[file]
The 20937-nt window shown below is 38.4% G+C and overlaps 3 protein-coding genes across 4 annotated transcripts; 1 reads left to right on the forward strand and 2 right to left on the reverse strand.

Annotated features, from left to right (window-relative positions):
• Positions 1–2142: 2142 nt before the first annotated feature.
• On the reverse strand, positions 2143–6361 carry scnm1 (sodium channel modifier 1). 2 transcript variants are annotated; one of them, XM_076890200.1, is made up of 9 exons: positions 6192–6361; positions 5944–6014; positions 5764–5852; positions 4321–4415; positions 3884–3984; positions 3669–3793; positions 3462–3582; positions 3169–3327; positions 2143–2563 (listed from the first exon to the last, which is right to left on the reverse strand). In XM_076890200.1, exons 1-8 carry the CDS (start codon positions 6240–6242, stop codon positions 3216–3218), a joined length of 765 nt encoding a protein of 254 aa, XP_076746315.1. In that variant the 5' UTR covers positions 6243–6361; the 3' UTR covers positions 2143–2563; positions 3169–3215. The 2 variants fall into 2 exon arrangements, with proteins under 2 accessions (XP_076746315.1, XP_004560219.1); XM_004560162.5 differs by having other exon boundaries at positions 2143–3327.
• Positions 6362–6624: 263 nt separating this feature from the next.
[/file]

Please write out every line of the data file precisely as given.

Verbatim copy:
The 20937-nt window shown below is 38.4% G+C and overlaps 3 protein-coding genes across 4 annotated transcripts; 1 reads left to right on the forward strand and 2 right to left on the reverse strand.

Annotated features, from left to right (window-relative positions):
• Positions 1–2142: 2142 nt before the first annotated feature.
• On the reverse strand, positions 2143–6361 carry scnm1 (sodium channel modifier 1). 2 transcript variants are annotated; one of them, XM_076890200.1, is made up of 9 exons: positions 6192–6361; positions 5944–6014; positions 5764–5852; positions 4321–4415; positions 3884–3984; positions 3669–3793; positions 3462–3582; positions 3169–3327; positions 2143–2563 (listed from the first exon to the last, which is right to left on the reverse strand). In XM_076890200.1, exons 1-8 carry the CDS (start codon positions 6240–6242, stop codon positions 3216–3218), a joined length of 765 nt encoding a protein of 254 aa, XP_076746315.1. In that variant the 5' UTR covers positions 6243–6361; the 3' UTR covers positions 2143–2563; positions 3169–3215. The 2 variants fall into 2 exon arrangements, with proteins under 2 accessions (XP_076746315.1, XP_004560219.1); XM_004560162.5 differs by having other exon boundaries at positions 2143–3327.
• Positions 6362–6624: 263 nt separating this feature from the next.